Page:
Sunday, January 27, 2019

Vagrant Basics Presentation Notes

What is Vagrant?

Vagrant is a tool for building complete development environments, sandboxed in a virtual machine. Vagrant lowers development environment setup time, increases de‐ velopment/production parity, and brings the idea of disposable compute resources down to the desktop.

- Create a virtual machine 
- Modify RAM, number of cps etc of the virtual machine
- Setup shared folders
- Boot virtual machine
- Provision software on the machine via a shell script, Chef, Puppet etc

Manage Lifecycle of the Machine

- SSH into the machine
- Shut down the machine
- Destroy the machine (delete all virtual hard drive)
- Suspend or resume the machine
- Package the machine state and distribute it to other developers

Why Vagrant?

- Installations can be difficult
- Configuration is even more difficult
- Manual setups result in difference between development and production
- Multiple projects become very difficult (different configurations)
- Difficult to keep development environments in sync for everyone in the team

Vagrant encourages automation to setup the development environment. Vagrant puts your development environment into a virtual machine, working with multiple projects is easy, because each project just get its own virtual machine. Finally, working with a team is easier than ever, since you can share the virtual machine image. And bringing a new team member on board is as simple as telling them to build their Vagrant machine with a single command.

Setting up Vagrant

1. Install VirtualBox
2. Install Vagrant (Installers for various platforms)

First Vagrant Machine

vagrant up

vagrant ssh

vagrant destroy

The Vagrantfile

mkdir vagrant_ex
cd vagrant_ex

[Vagrantfile for Vagrant 2 goes here]

Boxes do |config| = "precise64"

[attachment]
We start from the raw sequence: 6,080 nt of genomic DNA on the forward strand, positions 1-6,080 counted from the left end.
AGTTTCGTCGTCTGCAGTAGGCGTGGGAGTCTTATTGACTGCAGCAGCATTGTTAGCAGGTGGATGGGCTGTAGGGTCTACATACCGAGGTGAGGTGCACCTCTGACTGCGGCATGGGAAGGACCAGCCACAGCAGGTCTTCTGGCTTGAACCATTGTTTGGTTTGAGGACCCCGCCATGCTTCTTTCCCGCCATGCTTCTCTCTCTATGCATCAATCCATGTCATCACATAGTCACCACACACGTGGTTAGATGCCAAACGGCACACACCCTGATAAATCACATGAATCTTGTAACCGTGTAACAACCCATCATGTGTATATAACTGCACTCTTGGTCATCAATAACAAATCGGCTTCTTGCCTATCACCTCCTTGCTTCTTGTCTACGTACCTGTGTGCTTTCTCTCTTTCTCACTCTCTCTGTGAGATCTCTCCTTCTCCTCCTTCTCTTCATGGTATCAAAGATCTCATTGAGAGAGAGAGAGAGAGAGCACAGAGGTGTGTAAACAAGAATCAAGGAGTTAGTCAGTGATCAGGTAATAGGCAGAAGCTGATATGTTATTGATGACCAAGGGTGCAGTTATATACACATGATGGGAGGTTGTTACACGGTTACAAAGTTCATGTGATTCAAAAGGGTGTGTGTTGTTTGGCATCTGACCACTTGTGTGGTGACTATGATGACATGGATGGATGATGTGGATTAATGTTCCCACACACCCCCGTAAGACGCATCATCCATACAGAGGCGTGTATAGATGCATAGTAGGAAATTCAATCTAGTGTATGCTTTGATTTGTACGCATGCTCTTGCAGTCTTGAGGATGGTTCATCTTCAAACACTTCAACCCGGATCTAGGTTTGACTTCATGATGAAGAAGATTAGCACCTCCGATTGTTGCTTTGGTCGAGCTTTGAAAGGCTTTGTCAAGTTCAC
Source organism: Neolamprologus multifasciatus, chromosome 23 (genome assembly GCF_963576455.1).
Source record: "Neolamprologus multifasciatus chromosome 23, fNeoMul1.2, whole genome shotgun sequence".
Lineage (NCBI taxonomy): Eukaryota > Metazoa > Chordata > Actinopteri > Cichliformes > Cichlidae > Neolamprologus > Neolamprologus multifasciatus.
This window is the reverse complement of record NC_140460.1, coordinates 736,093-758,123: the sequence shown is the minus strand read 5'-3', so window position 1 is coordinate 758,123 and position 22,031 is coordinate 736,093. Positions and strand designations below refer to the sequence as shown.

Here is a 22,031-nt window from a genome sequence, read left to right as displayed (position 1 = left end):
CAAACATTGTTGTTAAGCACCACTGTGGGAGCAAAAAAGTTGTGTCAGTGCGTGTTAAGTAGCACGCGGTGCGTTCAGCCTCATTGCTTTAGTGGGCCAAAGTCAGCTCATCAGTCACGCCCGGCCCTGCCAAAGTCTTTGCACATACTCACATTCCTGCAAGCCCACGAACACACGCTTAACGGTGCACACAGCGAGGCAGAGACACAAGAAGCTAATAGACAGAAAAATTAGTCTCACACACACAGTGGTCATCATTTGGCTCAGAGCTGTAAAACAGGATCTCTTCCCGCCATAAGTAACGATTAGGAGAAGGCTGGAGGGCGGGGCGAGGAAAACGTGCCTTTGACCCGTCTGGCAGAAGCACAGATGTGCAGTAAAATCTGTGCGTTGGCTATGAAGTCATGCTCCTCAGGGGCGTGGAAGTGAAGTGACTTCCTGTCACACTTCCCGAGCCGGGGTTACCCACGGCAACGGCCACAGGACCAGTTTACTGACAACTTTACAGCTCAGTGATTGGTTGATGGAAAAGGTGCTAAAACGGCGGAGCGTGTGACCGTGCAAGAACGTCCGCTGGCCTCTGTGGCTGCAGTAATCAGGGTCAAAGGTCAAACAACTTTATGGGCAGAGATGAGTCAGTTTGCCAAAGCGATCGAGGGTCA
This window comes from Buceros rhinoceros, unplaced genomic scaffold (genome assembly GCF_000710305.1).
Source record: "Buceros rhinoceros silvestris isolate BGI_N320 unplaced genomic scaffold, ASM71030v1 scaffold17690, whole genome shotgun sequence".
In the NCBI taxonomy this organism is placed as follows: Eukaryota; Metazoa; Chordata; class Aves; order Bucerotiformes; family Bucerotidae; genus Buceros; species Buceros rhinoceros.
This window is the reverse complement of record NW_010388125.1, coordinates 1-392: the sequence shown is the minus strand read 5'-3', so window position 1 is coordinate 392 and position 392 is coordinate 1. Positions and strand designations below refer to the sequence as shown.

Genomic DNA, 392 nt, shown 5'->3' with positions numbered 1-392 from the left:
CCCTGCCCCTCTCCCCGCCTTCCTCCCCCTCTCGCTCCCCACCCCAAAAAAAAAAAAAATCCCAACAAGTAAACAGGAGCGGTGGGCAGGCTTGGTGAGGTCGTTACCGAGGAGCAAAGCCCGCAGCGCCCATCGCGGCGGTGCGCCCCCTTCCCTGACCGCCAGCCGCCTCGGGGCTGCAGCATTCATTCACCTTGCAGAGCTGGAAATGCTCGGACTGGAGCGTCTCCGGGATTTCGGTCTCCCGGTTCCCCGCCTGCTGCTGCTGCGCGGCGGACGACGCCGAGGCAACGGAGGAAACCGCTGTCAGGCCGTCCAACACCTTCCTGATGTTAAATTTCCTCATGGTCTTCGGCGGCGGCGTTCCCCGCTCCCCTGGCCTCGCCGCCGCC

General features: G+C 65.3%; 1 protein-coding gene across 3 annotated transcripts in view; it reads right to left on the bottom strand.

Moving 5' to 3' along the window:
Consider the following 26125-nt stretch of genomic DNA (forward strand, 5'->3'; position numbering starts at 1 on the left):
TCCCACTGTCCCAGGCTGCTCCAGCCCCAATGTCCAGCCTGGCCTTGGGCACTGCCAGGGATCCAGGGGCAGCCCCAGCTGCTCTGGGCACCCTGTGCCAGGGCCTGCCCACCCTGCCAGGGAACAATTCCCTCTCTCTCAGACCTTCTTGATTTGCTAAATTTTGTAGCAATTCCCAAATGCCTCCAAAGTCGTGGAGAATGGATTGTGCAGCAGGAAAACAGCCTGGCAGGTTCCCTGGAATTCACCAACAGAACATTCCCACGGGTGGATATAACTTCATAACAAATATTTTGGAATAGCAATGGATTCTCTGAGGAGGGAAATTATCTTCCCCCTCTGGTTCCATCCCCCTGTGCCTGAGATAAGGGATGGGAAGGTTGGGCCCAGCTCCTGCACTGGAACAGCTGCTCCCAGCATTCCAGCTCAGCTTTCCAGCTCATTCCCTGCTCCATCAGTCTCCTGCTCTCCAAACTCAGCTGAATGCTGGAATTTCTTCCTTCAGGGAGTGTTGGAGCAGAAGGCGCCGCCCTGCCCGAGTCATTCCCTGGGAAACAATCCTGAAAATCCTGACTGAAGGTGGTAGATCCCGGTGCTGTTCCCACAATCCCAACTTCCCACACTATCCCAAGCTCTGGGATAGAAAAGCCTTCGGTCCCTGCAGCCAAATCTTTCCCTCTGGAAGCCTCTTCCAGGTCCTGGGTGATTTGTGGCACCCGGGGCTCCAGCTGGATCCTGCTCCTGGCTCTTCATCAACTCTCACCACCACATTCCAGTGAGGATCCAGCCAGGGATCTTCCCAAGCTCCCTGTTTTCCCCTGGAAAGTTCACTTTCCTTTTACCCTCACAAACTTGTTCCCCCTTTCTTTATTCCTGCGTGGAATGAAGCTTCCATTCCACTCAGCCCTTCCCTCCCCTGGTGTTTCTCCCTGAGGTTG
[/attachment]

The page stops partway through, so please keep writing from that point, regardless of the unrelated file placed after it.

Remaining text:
vagrant up

vagrant status

vagrant ssh

By default, Vagrant shares the project directory (the directory with the Vagrantfile) to /vagrant inside the virtual machine. After SSHing into the virtual machine, this can be verified by listing the files in that directory:

vagrant@precise64:~$ ls /vagrant/
You can over-ride the shared folder:

config.vm.share_folder "v-root", "/foo", "."

First,anidentifierforthesharedfolder.Inthiscase,byspecifyingv-root,thedefault shared folder that Vagrant sets up is overridden.

Next,/fooisthepathwherethefolderwillexistintheguestmachine.Thispathwill be created if it doesn’t already exist. If it does already exist, the location will be replaced with the contents of the shared folder.

• Thethirdparameter,"."isthepathofthefoldertobesharedfromthehostmachine. This can be an absolute or relative path. If it is relative, like the example, it is relative to the project root. So in the example, it is sharing the project root.

vagrant reload

Restarts the machine with the new configuration

Basic Networking

config.vm.forward_port 80, 8080

vagrant reload

vagrant ssh
cd /vagrant
sudo python -m SimpleHTTPServer 80

vagrant suspend
vagrant status

vagrant up
vagrant halt

vagrant halt --force
vagrant up

vagrant destroy
vagrant status

vagrant destroy --force
vagrant up

Provisioning Vagrant VM

Create a

#!/usr/bin/env bash
echo "Installing Apache and setting it up..."
apt-get update >/dev/null 2>&1
apt-get install -y apache2 >/dev/null 2>&1
rm -rf /var/www
ln -fs /vagrant /var/www

Add this line to Vagrantfile
    config.vm.provision "shell", path: "" do |config| = "precise64" config.vm.forward_port 80, 8080 config.vm.provision "shell", path: ""

vagrant up


Boxes are the base images upon which Vagrant environments are built. 

Boxes are an optimization so that Vagrant doesn’t have to install a complete operating system on every vagrant up. Installing an operating system from scratch generally takes up to 30 minutes on a good computer.

    $ vagrant box add precise64
$ vagrant box list
    $ vagrant box remove precise64 virtualbox